• Two versions of the same program exist: the original source code version, and the binary code version ( object code ).
            • Last, the CPU attempts execution only after the programmer requests that the program be executed.
    • 20. Programming for Everyone
      • Several ways to control what your computer does or the way it accomplishes a particular task:
        • Using Macros
        • Using HTML to create Web Pages
        • Scripting
      • Each allows customization of current applications.
    • 21. Programming for Everyone
      • Using Macros
        • Macro : Set of operations within the computer application that have been recorded for later execution.
          • Once recorded, the macro can be used repeatedly on any document within that application.
    • 22. Programming for Everyone
      • Using HTML to create Web Pages
        • HTML (HyperText Markup Language): A computer language consisting of special codes intended to design the layout (or markup) of a Web page.
          • Web browsers interpret the HTML code and display the resulting Web pages.
          • Web browser: A program that displays information from the WWW.
          • Each line of HTML is called a tag (formatting instruction).
    • 23. Programming for Everyone
      • Scripting
        • Scripting : A series of commands, written to accomplish some task.
          • Very similar to the concept of a program.
          • Extends the capabilities of the application where it is being used.
          • Examples of scripting languages:
            • VBScript, JavaScript
            • JavaScript : A scripting language that allows the Web page designer to add functional features to a formatted web page created in HTML.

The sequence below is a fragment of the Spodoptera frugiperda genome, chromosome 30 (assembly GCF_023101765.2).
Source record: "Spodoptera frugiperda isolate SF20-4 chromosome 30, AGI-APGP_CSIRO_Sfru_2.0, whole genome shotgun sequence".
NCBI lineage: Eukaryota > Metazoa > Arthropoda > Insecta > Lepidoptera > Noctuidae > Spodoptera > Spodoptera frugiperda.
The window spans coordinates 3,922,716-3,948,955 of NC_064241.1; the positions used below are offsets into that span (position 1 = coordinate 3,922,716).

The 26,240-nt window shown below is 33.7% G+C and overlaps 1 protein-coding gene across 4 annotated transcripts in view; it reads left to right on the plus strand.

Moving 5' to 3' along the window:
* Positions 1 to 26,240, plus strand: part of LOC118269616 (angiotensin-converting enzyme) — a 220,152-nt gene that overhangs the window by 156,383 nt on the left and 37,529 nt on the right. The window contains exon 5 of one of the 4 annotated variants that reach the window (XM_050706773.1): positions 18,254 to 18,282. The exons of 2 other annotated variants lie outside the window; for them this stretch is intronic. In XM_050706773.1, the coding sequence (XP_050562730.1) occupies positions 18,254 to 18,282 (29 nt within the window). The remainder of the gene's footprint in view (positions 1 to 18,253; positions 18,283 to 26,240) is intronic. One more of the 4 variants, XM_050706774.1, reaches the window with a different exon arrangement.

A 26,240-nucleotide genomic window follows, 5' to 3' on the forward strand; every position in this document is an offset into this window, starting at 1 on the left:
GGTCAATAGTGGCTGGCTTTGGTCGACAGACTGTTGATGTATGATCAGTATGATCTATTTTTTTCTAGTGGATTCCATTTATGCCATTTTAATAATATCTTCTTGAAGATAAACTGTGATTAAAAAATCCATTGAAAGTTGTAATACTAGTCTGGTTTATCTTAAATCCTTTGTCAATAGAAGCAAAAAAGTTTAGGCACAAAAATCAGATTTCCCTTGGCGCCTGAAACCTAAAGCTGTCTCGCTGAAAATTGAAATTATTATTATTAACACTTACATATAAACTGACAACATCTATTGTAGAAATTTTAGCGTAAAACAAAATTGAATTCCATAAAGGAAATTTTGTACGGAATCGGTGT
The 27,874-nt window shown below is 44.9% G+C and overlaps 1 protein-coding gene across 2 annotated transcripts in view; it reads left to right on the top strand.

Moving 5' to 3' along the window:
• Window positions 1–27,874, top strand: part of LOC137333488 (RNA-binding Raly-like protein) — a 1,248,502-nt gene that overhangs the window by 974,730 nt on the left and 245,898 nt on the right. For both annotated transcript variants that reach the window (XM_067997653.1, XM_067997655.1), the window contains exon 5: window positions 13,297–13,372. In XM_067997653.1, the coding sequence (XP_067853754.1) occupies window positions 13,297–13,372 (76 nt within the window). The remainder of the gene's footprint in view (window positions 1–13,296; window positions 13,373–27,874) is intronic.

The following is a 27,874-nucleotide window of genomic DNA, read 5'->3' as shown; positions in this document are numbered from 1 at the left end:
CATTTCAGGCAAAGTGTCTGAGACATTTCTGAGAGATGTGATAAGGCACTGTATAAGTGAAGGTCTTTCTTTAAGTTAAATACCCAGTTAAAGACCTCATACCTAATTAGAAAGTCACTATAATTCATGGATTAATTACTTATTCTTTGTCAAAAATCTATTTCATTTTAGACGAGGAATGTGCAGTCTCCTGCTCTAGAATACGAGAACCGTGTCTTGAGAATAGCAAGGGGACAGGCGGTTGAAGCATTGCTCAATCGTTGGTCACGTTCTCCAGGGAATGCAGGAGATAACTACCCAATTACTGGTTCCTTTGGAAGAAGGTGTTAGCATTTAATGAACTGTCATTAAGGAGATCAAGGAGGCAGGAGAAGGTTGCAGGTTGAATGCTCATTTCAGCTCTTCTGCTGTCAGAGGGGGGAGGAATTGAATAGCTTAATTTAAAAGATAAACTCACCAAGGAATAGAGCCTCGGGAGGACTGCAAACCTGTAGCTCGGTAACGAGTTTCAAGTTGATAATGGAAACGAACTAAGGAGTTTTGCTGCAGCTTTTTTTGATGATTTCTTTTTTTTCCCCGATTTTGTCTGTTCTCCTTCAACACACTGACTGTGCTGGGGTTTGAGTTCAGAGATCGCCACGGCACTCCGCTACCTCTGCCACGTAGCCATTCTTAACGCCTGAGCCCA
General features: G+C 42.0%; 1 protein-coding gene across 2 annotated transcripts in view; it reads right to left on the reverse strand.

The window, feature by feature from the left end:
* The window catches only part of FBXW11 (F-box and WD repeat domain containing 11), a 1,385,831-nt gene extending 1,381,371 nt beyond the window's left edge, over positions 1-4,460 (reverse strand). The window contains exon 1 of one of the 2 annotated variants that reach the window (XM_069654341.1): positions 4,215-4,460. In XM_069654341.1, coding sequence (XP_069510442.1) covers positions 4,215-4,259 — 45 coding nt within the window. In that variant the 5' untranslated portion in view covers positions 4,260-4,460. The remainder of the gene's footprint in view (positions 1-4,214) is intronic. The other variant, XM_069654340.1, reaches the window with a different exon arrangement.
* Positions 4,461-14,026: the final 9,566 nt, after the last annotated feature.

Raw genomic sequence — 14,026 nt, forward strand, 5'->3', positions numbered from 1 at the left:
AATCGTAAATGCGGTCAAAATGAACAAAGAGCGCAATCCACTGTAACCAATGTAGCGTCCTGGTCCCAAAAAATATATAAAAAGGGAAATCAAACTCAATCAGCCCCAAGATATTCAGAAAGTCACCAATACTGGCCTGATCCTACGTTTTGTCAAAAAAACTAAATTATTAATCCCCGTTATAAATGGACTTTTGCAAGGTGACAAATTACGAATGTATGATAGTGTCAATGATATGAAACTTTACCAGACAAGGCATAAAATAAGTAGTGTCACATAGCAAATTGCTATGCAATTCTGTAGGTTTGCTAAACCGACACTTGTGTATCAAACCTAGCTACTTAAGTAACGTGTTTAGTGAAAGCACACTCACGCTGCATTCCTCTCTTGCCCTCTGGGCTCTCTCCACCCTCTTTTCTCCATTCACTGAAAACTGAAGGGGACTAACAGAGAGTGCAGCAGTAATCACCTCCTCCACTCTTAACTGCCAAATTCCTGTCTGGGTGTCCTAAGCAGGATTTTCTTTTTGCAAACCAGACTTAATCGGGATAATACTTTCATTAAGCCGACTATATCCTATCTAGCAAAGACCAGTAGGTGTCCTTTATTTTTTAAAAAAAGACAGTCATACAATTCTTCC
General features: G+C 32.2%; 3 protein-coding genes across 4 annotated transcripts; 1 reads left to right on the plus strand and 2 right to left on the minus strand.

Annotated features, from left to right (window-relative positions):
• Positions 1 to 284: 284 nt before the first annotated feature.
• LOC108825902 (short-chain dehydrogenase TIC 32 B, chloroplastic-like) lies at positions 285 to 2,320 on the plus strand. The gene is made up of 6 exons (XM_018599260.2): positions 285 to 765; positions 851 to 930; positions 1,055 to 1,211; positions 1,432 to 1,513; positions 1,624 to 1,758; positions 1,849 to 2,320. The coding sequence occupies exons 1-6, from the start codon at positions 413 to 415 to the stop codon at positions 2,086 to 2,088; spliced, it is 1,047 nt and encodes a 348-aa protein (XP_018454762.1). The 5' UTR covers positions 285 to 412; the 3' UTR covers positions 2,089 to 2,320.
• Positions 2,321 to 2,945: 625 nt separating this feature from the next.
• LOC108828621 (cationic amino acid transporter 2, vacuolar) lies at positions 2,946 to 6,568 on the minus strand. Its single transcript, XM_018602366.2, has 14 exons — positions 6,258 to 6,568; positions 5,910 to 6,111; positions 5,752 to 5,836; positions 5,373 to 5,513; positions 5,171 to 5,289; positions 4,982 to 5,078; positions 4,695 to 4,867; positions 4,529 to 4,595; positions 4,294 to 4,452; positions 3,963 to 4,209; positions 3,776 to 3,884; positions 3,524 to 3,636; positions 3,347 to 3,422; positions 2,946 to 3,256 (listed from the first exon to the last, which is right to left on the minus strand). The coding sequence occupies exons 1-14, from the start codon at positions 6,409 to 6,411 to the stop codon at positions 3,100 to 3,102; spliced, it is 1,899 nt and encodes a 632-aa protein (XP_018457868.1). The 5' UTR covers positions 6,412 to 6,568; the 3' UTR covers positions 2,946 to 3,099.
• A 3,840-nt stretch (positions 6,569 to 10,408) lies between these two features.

• 24. Building a Program
      • Whatever type of problem needs to be solved, a careful thought out plan of attack, called an algorithm, is needed before a computer solution can be determined.
          • 1) Developing the algorithm.
          • 2) Writing the program.
          • 3) Documenting the program.
          • 4) Testing and debugging the program.
    • 25. Building a Program
      • 1) Developing the algorithm.
        • Algorithm : A detailed description of the exact methods used for solving a particular problem.
        • To develop the algorithm, the programmer needs to ask:
          • What data has to be fed into the computer?
          • What information do I want to get out of the computer?
          • Logic : Planning the processing of the program. It contains the instructions that cause the input data to be turned into the desired output data.
    • 26. Building a Program
      • A step-by-step program plan is created during the planning stage.
      • The two major notations for planning detailed algorithms:
        • Flowchart : Series of visual symbols representing the logical flow of a program.
        • Pseudocode : A verbal shorthand method that closely resembles a programming language, but does not have to follow a rigid syntax structure.
    • 27. Building a Program Start Count Money Do you have more than $10.00? Go out Go home End No Yes 1. If money < $10.00 then go home Else Go out 2. Count money 3. Go to number 1 Pseudocode: Flow chart:
    • 28. Building a Program
      • 2) Writing the Program
        • If analysis and planning have been thoroughly done, translating the plan into a programming language should be a quick and easy task.
      • 3) Documenting the Program
        • During both the algorithm development and program writing stages, explanations called documentation are added to the code.
    • 29. Building a Program
      • 4) Testing and Debugging the Program.
        • The program must be free of syntax errors .
        • The program must be free of logic errors .
        • The program must be reliable . (produces correct results)
        • The program must be robust . (able to detect execution errors)
        • User Acceptance testing
        • Alpha testing : Testing within the company.
        • Beta testing : Testing under a wider set of conditions using “sophisticated” users from outside the company.
    • 30. Summary
      • We traced the evolution of computer programs from machine code to high level languages
      • We spoke about Object Oriented languages and why they are used today
      • We discussed assemblers, compilers, and interpreters
      • We talked about the steps needed to create a program
      • We concluded by describing the various types of testing